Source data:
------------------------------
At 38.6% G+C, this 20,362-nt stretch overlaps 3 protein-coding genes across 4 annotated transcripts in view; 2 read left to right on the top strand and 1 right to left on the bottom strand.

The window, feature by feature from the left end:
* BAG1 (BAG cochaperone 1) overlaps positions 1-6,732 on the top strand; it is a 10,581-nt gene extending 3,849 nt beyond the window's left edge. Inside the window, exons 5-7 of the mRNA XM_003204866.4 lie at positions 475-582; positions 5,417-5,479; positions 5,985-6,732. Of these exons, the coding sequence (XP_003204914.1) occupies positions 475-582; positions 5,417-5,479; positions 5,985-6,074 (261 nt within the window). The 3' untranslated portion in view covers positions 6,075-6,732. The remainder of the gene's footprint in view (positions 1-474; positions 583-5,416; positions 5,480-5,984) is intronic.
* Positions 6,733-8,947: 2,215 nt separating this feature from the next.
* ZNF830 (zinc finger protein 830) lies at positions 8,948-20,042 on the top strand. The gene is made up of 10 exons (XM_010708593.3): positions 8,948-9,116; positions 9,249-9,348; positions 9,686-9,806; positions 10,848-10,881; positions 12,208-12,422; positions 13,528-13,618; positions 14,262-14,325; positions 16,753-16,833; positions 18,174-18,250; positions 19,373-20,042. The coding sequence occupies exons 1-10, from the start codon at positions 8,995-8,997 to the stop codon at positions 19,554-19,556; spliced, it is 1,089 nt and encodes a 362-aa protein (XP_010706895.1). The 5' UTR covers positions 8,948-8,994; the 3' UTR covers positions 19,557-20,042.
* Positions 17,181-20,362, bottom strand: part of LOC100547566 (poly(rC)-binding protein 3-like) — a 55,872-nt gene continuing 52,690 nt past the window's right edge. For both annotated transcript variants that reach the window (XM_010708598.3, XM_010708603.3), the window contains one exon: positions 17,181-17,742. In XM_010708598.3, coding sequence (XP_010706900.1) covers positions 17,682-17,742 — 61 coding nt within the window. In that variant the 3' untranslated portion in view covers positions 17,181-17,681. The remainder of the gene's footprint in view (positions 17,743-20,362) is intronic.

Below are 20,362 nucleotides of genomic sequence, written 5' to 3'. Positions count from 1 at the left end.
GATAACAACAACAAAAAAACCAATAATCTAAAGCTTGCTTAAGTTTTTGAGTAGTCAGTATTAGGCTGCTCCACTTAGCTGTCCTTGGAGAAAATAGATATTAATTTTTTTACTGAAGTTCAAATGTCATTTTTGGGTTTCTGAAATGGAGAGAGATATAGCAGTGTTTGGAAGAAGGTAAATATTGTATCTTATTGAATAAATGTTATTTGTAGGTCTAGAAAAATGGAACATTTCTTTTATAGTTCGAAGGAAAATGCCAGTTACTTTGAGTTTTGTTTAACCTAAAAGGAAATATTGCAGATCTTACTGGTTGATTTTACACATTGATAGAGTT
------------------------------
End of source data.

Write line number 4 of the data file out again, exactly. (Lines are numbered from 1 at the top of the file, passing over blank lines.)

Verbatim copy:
* Positions 6,733-8,947: 2,215 nt separating this feature from the next.